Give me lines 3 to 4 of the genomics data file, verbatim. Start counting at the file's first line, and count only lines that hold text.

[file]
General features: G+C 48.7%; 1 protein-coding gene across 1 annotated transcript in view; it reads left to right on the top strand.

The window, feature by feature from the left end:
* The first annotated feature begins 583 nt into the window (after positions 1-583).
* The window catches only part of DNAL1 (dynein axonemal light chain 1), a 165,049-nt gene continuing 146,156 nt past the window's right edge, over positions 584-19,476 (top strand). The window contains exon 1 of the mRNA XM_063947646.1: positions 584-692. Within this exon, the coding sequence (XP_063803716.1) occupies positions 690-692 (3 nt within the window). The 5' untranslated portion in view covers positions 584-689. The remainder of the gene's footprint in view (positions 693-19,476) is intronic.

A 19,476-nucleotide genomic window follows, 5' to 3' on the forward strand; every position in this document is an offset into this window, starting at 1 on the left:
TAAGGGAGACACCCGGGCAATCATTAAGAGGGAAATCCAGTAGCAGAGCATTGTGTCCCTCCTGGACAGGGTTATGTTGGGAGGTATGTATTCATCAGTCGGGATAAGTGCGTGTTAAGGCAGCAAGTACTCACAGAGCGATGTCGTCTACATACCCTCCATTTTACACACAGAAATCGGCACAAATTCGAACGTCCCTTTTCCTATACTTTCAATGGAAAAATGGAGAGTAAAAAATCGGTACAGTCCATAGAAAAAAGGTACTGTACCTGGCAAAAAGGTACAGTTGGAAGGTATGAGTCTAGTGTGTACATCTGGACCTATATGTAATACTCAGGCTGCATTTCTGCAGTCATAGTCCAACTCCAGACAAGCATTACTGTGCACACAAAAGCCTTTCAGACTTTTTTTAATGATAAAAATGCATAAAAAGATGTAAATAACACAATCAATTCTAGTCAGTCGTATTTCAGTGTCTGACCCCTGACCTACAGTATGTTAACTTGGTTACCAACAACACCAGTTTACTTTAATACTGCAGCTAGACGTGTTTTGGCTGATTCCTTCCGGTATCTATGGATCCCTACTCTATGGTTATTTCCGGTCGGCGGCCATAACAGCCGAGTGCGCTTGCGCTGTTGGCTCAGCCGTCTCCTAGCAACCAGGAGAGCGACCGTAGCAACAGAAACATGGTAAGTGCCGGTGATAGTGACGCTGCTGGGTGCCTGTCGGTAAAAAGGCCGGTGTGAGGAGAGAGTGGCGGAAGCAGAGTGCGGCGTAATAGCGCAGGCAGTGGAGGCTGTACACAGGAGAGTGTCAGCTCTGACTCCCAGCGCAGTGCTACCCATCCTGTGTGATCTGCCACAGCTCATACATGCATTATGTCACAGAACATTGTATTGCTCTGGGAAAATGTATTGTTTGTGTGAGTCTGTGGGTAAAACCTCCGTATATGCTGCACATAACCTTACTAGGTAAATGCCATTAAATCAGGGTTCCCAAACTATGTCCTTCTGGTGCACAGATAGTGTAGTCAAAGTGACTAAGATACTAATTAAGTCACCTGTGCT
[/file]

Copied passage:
* The first annotated feature begins 583 nt into the window (after positions 1-583).
* The window catches only part of DNAL1 (dynein axonemal light chain 1), a 165,049-nt gene continuing 146,156 nt past the window's right edge, over positions 584-19,476 (top strand). The window contains exon 1 of the mRNA XM_063947646.1: positions 584-692. Within this exon, the coding sequence (XP_063803716.1) occupies positions 690-692 (3 nt within the window). The 5' untranslated portion in view covers positions 584-689. The remainder of the gene's footprint in view (positions 693-19,476) is intronic.